Minnesota Bar Task Force Supports Licensing Non-Lawyers

Two years ago, the Minnesota State Bar Association launched two task forces to study the future of law practice and legal education. Those reports will be made public at the MSBA Annual Convention next Friday, but Lawyerist obtained copies ahead of schedule. Here are the highlights.

Limited License Legal Technicians

In its report (pdf), the MSBA Task Force on the Future of Legal Education says the MSBA should consider establishing a limited-license legal technician (LLLT) certification in Minnesota. Here’s the substance of that recommendation from the Executive Summary portion of the report:

In order to identify a less costly path to a career in legal services and address unmet needs for specific types of legal services, the MSBA should establish a separate task force focused on studying the viability of certifying Limited License Legal Technicians (“LLLT”) with authority to provide supervised legal services in defined practice areas. This task force should consist of representatives from the state court administrative office, civil legal services and pro bono programs, private practices from diverse practice settings throughout the state, potential clients, and institutions of higher education (including, but not limited to law schools). The task force should prepare a recommendation to the MSBA Assembly on the question whether to submit a petition to the Minnesota Supreme Court to establish an LLLT practitioner rule by June 2016.

This idea is based, of course, on Washington’s LLLT certification. In Washington, LLLTs can handle certain tasks in certain practices areas (currently just family law). In the ABA’s new book, The Relevant Lawyer, Paula Littlewood and Stephen Crossland lay out the LLLT certification and what it means. Here’s a quick summary.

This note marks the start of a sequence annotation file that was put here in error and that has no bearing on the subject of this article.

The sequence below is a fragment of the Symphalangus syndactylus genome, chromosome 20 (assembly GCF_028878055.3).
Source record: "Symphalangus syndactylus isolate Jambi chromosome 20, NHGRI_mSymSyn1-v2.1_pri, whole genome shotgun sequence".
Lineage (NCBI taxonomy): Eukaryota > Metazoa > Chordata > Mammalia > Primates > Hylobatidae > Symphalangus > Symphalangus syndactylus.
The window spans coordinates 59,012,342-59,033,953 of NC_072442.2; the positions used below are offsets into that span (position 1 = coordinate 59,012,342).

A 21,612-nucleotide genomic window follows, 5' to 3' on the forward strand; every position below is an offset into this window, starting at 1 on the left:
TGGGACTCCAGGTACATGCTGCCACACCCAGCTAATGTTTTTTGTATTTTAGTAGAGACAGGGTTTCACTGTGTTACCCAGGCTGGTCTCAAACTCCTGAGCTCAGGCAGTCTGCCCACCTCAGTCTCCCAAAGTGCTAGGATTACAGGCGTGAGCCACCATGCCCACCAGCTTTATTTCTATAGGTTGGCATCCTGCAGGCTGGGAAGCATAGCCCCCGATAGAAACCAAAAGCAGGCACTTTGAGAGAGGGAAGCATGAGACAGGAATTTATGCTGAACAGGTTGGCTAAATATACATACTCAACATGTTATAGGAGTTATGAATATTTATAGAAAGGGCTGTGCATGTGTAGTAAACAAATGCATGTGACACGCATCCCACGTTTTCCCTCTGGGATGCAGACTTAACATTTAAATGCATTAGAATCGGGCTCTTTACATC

The schooling to become certified as an LLLT is a one-year (as far as I can tell) program that costs about $15,000. Prospective LLLTs must also complete a 3,000-hour “practicum” under the supervision of an attorney before, during, or after taking courses or the exam. Once certified, LLLTs can operate solo, as part of a firm, or own a minority share of a firm together with a licensed lawyer. They have their own set of ethics rules, but in general they are held to the same standard of care as a lawyer. They just can’t do as much. So far, there are just 7:


I don’t know if it’s safe to assume more will sit for the second exam this fall, but that’s the next opportunity to become certified as a Washington LLLT.

Other states are working on similar things, but this may be the first time it has been mentioned in Minnesota, and on an aggressive timeline. A year from now, Minnesota may join Washington in certifying non-lawyers to practice law.

Challenges to the Practice of Law

Another Minnesota task force, the MSBA Challenges to the Practice of Law Task Force, made its own report (pdf). The recommendations include:

  • Guidance for lawyers (in the form of an ethics opinion) on ethics and the cloud.
  • A mentoring program to focus on professionalism with CLE credit for participating.
  • Increased UPL enforcement.
  • Incentives for lawyers who move to rural areas to practice.
  • Encouragement of alternative fees and business models.
  • Of course, the establishment of another committee, this on a standing committee on technology to help guide lawyers into the present (and, optimistically, the future).

There’s more, but the report is probably interesting mostly to Minnesota lawyers who are optimistic about the MSBA’s ability to adapt. It feels like a step in the right direction, but as MSBA President Richard Kyle observed, the bar association is in a “race for relevance.” It also might be too little, too late. Time (but not much of it) will tell.

Featured image: “Line of dominos falling down after being pushed by finger” from Shutterstock.

1 Comment

  1. Avatar April Ellsworth says:

    Arizona has a similar program to Washington’s:

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